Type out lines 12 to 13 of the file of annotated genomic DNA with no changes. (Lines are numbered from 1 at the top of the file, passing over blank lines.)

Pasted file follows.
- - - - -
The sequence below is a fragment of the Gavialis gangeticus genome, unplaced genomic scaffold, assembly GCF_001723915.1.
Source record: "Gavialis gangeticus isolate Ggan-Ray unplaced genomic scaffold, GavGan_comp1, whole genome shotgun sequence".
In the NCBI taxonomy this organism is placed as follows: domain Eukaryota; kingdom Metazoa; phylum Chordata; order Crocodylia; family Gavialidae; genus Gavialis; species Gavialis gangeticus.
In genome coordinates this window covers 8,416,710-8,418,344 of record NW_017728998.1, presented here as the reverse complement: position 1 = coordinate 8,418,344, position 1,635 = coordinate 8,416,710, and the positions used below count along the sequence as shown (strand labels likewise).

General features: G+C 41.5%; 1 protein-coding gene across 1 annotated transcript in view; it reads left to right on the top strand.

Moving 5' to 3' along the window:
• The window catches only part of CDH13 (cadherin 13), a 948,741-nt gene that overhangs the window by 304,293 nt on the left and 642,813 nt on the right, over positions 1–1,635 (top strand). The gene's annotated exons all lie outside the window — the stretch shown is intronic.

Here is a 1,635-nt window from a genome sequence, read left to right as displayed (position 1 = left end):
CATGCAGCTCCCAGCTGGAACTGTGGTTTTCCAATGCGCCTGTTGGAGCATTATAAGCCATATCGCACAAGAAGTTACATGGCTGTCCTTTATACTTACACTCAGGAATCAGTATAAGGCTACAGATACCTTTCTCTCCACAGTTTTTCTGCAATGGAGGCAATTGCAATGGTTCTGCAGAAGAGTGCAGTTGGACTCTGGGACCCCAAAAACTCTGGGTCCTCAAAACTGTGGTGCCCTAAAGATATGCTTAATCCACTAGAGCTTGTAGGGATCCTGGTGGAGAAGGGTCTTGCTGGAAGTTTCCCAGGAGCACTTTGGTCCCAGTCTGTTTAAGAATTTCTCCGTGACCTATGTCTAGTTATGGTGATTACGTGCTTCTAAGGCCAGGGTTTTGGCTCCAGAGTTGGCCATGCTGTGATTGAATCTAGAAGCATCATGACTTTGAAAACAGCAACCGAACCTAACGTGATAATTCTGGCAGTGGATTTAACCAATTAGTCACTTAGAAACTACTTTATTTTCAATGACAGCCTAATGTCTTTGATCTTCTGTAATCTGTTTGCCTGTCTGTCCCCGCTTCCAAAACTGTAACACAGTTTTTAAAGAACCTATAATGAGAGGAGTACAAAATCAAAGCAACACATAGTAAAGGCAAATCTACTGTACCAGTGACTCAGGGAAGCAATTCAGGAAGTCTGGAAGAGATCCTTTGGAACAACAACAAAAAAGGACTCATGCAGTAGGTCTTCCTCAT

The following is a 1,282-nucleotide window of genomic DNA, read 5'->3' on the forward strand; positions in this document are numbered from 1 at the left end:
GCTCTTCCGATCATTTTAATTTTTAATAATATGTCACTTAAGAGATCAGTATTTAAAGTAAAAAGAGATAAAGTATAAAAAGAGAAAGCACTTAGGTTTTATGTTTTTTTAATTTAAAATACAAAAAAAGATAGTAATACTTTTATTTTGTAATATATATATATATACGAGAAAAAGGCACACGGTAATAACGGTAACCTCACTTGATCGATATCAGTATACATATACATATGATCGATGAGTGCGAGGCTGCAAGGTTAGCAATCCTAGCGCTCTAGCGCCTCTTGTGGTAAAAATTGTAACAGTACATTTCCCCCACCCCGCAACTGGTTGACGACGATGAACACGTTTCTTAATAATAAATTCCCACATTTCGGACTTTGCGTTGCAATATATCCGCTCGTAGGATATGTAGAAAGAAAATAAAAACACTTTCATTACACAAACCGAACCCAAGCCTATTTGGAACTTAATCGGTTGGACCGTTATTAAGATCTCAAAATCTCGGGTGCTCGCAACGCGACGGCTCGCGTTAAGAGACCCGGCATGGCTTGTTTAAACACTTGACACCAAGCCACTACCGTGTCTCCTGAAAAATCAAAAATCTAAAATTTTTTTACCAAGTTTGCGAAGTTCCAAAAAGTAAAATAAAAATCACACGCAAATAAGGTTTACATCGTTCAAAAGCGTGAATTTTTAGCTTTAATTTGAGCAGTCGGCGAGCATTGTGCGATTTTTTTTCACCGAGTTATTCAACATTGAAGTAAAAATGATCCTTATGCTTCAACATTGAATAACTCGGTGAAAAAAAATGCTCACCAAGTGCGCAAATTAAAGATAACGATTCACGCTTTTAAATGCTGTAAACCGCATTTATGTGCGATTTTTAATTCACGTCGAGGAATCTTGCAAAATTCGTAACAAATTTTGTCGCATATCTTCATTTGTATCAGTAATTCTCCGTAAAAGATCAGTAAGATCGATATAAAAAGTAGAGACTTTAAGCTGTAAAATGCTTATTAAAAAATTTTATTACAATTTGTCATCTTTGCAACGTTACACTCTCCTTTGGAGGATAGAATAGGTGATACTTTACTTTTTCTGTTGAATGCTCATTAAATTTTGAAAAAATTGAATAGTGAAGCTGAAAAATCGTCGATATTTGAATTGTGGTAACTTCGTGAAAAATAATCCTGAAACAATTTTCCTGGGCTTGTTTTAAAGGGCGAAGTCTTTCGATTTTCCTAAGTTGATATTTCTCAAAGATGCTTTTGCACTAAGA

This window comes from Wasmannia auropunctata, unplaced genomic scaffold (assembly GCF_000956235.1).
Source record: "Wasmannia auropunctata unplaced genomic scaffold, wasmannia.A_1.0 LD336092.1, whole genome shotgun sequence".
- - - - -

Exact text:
This window comes from Wasmannia auropunctata, unplaced genomic scaffold (assembly GCF_000956235.1).
Source record: "Wasmannia auropunctata unplaced genomic scaffold, wasmannia.A_1.0 LD336092.1, whole genome shotgun sequence".